1 The Avenue

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1 The Avenue
1 The Avenue, Spinningfields.jpg
Former names2 Spinningfields Square
General information
TypeOffice, Retail
Architectural stylePost modern
LocationManchester
CountryUnited Kingdom
Construction started2007
Opened2009
Landlord Allied London
Technical details
Structural systemSteel
Floor area5,100m2
Design and construction
Architecture firm Sheppard Robson
Structural engineer Capita Symonds
References
[1]

1 The Avenue is a building in Spinningfields, Manchester. It is situated on Deansgate adjacent to the grade-I listed John Rylands Library.

Contents

Architecture

The building consists of two mirror-image parallelograms, stacked one on top of the other, resulting in a three-storey 23 m (75 ft) cantilever on the east end of the building. The cantilever is supported by an inclined steel ‘diagrid’ structure.

[2] A diagrid is similar in shape to a triangle and other building have used a diagrid structure, such as 30 St Mary Axe in London. [3]

Reaction to the glass clad building has been mixed due its proximity to the Grade I listed Rylands Library which, along with the Town Hall is considered the finest piece of architecture in Manchester and one of the finest interpretations of Gothic revival in the world. [4] [5]

Related Research Articles

John Rylands Library building on Deansgate in Manchester, England

The John Rylands Library is a late-Victorian neo-Gothic building on Deansgate in Manchester, England. The library, which opened to the public in 1900, was founded by Enriqueta Augustina Rylands in memory of her husband, John Rylands. The John Rylands Library and the library of the University of Manchester merged in July 1972 into the John Rylands University Library of Manchester; today it is part of The University of Manchester Library.

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Diagrid

A diagrid is a framework of diagonally intersecting metal, concrete or wooden beams that is used in the construction of buildings and roofs. It requires less structural steel than a conventional steel frame. Hearst Tower in New York City, designed by Norman Foster, uses 21 percent less steel than a standard design. The diagrid obviates the need for columns and can be used to make large column-free expanses of roofing. Another iconic building designed by Foster, 30 St Mary Axe, known as "The Gherkin", also uses the diagrid system.

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Spinningfields is an area of Manchester city centre, in North West England, developed in the 2000s between Deansgate and the River Irwell by Allied London Properties. The £1.5 billion project consists of twenty new buildings, totalling approximately 430,000 sq metres of commercial, residential and retail space. It takes its name from Spinningfield, a narrow street which ran westwards from Deansgate. In 1968, Spinningfield and the area to the south were turned into Spinningfield Square, an open paved area. The Manchester Civil Justice Centre is a landmark building of the scheme and construction commenced on 1 Spinningfields, a 90-metre office building, in early 2015.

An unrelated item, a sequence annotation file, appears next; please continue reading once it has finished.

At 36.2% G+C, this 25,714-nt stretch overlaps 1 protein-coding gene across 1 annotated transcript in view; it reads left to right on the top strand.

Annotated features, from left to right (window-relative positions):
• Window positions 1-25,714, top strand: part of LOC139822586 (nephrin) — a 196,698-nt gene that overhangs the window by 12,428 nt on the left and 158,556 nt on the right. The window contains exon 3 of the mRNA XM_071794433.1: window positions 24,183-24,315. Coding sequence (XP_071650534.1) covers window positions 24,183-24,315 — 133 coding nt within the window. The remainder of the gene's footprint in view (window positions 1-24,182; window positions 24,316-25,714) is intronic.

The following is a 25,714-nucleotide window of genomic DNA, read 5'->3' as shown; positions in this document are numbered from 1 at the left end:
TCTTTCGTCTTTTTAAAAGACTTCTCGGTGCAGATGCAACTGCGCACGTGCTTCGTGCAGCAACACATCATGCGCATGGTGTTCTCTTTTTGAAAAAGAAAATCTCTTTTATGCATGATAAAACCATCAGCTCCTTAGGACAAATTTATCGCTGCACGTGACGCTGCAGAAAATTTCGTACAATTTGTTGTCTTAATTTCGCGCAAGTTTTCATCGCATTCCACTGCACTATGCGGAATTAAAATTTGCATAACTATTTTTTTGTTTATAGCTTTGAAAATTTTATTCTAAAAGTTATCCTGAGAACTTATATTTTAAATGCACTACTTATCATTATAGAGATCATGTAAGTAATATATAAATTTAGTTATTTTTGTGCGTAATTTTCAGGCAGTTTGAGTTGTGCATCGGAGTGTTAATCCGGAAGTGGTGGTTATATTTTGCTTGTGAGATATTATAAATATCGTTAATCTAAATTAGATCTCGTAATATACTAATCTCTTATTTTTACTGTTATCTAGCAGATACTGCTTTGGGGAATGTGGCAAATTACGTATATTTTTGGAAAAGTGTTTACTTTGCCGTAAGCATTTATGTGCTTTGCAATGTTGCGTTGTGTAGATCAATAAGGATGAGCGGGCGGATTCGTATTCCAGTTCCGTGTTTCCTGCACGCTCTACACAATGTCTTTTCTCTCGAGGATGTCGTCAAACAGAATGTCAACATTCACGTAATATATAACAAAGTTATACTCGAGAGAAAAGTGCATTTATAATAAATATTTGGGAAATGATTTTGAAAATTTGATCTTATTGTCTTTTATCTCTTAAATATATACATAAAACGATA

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Greater Manchester bus route 2

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Greater Manchester bus route 3

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References

  1. "1 The Avenue". Spinningfields Manchester. Archived from the original on 10 March 2012. Retrieved 13 April 2012.
  2. "No 2 Spinningfields Square Manchester". steelconstruction.org. Archived from the original on 23 February 2013. Retrieved 13 April 2012.
  3. "No. 1 The Avenue, Spinningfields, Manchester" (PDF). Capita Symonds. Retrieved 13 April 2012.[ permanent dead link ]
  4. "By John Rylands Library I sat down and wept..." Manchester School of Architecture. 15 January 2009. Archived from the original on 19 March 2012. Retrieved 13 April 2012.
  5. Griffin, Phil (16 September 2008). "2 Spinningfields Square: an awkward fit or just right?". Manchester Confidential. Archived from the original on 15 September 2012. Retrieved 13 April 2012.

Coordinates: 53°28′48″N2°14′58″W / 53.48008°N 2.24935°W / 53.48008; -2.24935